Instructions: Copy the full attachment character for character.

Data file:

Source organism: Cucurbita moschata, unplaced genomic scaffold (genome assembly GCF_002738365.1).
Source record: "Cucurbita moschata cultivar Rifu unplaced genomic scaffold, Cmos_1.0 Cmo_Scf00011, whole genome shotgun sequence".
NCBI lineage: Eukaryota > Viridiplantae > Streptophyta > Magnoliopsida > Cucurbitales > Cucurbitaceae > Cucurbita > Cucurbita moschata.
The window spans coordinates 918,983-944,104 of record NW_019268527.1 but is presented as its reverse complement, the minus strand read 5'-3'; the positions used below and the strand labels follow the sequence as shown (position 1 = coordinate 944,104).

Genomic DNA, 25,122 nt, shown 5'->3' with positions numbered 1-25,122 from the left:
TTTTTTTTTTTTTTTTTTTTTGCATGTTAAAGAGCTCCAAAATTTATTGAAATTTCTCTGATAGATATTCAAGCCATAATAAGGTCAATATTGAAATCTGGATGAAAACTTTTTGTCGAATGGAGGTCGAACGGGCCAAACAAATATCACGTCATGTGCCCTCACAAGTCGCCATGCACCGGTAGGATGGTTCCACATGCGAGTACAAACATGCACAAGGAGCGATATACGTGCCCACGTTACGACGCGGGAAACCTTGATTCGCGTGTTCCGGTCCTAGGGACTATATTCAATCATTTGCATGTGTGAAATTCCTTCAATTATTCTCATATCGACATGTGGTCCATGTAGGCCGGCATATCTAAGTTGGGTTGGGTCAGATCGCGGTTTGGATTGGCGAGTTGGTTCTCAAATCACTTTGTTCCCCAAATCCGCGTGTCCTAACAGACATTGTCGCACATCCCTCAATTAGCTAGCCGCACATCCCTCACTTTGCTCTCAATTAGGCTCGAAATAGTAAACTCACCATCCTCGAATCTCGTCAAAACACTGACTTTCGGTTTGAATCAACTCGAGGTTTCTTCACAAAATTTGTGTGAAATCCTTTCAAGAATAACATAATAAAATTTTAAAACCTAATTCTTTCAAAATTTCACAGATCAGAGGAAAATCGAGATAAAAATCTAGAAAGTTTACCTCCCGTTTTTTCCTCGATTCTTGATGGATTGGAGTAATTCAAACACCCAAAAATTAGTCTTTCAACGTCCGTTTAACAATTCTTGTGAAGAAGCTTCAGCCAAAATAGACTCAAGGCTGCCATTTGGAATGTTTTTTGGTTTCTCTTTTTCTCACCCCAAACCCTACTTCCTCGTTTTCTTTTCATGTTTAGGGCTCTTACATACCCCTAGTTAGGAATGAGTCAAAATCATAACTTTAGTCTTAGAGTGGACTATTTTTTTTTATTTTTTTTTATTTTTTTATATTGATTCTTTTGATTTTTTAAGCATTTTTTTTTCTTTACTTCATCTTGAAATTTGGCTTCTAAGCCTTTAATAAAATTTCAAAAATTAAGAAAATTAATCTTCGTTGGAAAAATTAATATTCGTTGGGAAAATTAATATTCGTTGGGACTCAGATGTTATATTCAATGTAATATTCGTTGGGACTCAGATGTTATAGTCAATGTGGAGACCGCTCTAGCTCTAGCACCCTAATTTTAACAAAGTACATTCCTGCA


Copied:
Source organism: Cucurbita moschata, unplaced genomic scaffold (genome assembly GCF_002738365.1).
Source record: "Cucurbita moschata cultivar Rifu unplaced genomic scaffold, Cmos_1.0 Cmo_Scf00011, whole genome shotgun sequence".
NCBI lineage: Eukaryota > Viridiplantae > Streptophyta > Magnoliopsida > Cucurbitales > Cucurbitaceae > Cucurbita > Cucurbita moschata.
The window spans coordinates 918,983-944,104 of record NW_019268527.1 but is presented as its reverse complement, the minus strand read 5'-3'; the positions used below and the strand labels follow the sequence as shown (position 1 = coordinate 944,104).

Genomic DNA, 25,122 nt, shown 5'->3' with positions numbered 1-25,122 from the left:
TTTTTTTTTTTTTTTTTTTTTGCATGTTAAAGAGCTCCAAAATTTATTGAAATTTCTCTGATAGATATTCAAGCCATAATAAGGTCAATATTGAAATCTGGATGAAAACTTTTTGTCGAATGGAGGTCGAACGGGCCAAACAAATATCACGTCATGTGCCCTCACAAGTCGCCATGCACCGGTAGGATGGTTCCACATGCGAGTACAAACATGCACAAGGAGCGATATACGTGCCCACGTTACGACGCGGGAAACCTTGATTCGCGTGTTCCGGTCCTAGGGACTATATTCAATCATTTGCATGTGTGAAATTCCTTCAATTATTCTCATATCGACATGTGGTCCATGTAGGCCGGCATATCTAAGTTGGGTTGGGTCAGATCGCGGTTTGGATTGGCGAGTTGGTTCTCAAATCACTTTGTTCCCCAAATCCGCGTGTCCTAACAGACATTGTCGCACATCCCTCAATTAGCTAGCCGCACATCCCTCACTTTGCTCTCAATTAGGCTCGAAATAGTAAACTCACCATCCTCGAATCTCGTCAAAACACTGACTTTCGGTTTGAATCAACTCGAGGTTTCTTCACAAAATTTGTGTGAAATCCTTTCAAGAATAACATAATAAAATTTTAAAACCTAATTCTTTCAAAATTTCACAGATCAGAGGAAAATCGAGATAAAAATCTAGAAAGTTTACCTCCCGTTTTTTCCTCGATTCTTGATGGATTGGAGTAATTCAAACACCCAAAAATTAGTCTTTCAACGTCCGTTTAACAATTCTTGTGAAGAAGCTTCAGCCAAAATAGACTCAAGGCTGCCATTTGGAATGTTTTTTGGTTTCTCTTTTTCTCACCCCAAACCCTACTTCCTCGTTTTCTTTTCATGTTTAGGGCTCTTACATACCCCTAGTTAGGAATGAGTCAAAATCATAACTTTAGTCTTAGAGTGGACTATTTTTTTTTATTTTTTTTTATTTTTTTATATTGATTCTTTTGATTTTTTAAGCATTTTTTTTTCTTTACTTCATCTTGAAATTTGGCTTCTAAGCCTTTAATAAAATTTCAAAAATTAAGAAAATTAATCTTCGTTGGAAAAATTAATATTCGTTGGGAAAATTAATATTCGTTGGGACTCAGATGTTATATTCAATGTAATATTCGTTGGGACTCAGATGTTATAGTCAATGTGGAGACCGCTCTAGCTCTAGCACCCTAATTTTAACAAAGTACATTCCTGCA